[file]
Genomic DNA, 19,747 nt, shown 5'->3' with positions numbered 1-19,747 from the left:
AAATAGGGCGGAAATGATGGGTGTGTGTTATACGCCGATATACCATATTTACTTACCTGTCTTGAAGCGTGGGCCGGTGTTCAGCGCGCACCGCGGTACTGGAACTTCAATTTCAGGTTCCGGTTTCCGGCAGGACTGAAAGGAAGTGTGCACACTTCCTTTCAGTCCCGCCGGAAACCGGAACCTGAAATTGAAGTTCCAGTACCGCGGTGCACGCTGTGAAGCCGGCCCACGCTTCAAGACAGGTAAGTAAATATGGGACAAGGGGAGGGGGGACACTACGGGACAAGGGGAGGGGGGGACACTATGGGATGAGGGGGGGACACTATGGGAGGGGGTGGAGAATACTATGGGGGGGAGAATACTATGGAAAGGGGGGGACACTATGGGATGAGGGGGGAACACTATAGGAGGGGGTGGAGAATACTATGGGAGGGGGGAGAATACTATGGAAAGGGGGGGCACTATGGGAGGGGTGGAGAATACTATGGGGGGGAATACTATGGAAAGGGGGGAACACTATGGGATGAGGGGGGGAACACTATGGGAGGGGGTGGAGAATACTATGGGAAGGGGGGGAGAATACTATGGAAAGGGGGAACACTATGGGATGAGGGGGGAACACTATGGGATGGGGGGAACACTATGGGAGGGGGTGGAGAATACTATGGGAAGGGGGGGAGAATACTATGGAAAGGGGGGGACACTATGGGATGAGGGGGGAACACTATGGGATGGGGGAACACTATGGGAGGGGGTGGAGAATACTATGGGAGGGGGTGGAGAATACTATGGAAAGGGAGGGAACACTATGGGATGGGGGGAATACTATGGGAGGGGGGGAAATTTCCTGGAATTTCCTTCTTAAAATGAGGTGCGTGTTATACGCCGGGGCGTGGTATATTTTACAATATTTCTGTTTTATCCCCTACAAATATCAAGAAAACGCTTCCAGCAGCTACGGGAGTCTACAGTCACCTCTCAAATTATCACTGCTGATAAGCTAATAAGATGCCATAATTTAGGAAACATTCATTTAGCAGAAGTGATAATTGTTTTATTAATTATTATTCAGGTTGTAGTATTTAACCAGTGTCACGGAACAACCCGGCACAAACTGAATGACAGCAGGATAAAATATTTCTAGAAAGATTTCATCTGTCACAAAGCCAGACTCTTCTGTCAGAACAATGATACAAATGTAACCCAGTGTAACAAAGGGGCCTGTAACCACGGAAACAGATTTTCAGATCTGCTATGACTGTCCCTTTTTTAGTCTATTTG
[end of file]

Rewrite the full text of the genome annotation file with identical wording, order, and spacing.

Genomic DNA, 19,747 nt, shown 5'->3' with positions numbered 1-19,747 from the left:
AAATAGGGCGGAAATGATGGGTGTGTGTTATACGCCGATATACCATATTTACTTACCTGTCTTGAAGCGTGGGCCGGTGTTCAGCGCGCACCGCGGTACTGGAACTTCAATTTCAGGTTCCGGTTTCCGGCAGGACTGAAAGGAAGTGTGCACACTTCCTTTCAGTCCCGCCGGAAACCGGAACCTGAAATTGAAGTTCCAGTACCGCGGTGCACGCTGTGAAGCCGGCCCACGCTTCAAGACAGGTAAGTAAATATGGGACAAGGGGAGGGGGGACACTACGGGACAAGGGGAGGGGGGGACACTATGGGATGAGGGGGGGACACTATGGGAGGGGGTGGAGAATACTATGGGGGGGAGAATACTATGGAAAGGGGGGGACACTATGGGATGAGGGGGGAACACTATAGGAGGGGGTGGAGAATACTATGGGAGGGGGGAGAATACTATGGAAAGGGGGGGCACTATGGGAGGGGTGGAGAATACTATGGGGGGGAATACTATGGAAAGGGGGGAACACTATGGGATGAGGGGGGGAACACTATGGGAGGGGGTGGAGAATACTATGGGAAGGGGGGGAGAATACTATGGAAAGGGGGAACACTATGGGATGAGGGGGGAACACTATGGGATGGGGGGAACACTATGGGAGGGGGTGGAGAATACTATGGGAAGGGGGGGAGAATACTATGGAAAGGGGGGGACACTATGGGATGAGGGGGGAACACTATGGGATGGGGGAACACTATGGGAGGGGGTGGAGAATACTATGGGAGGGGGTGGAGAATACTATGGAAAGGGAGGGAACACTATGGGATGGGGGGAATACTATGGGAGGGGGGGAAATTTCCTGGAATTTCCTTCTTAAAATGAGGTGCGTGTTATACGCCGGGGCGTGGTATATTTTACAATATTTCTGTTTTATCCCCTACAAATATCAAGAAAACGCTTCCAGCAGCTACGGGAGTCTACAGTCACCTCTCAAATTATCACTGCTGATAAGCTAATAAGATGCCATAATTTAGGAAACATTCATTTAGCAGAAGTGATAATTGTTTTATTAATTATTATTCAGGTTGTAGTATTTAACCAGTGTCACGGAACAACCCGGCACAAACTGAATGACAGCAGGATAAAATATTTCTAGAAAGATTTCATCTGTCACAAAGCCAGACTCTTCTGTCAGAACAATGATACAAATGTAACCCAGTGTAACAAAGGGGCCTGTAACCACGGAAACAGATTTTCAGATCTGCTATGACTGTCCCTTTTTTAGTCTATTTG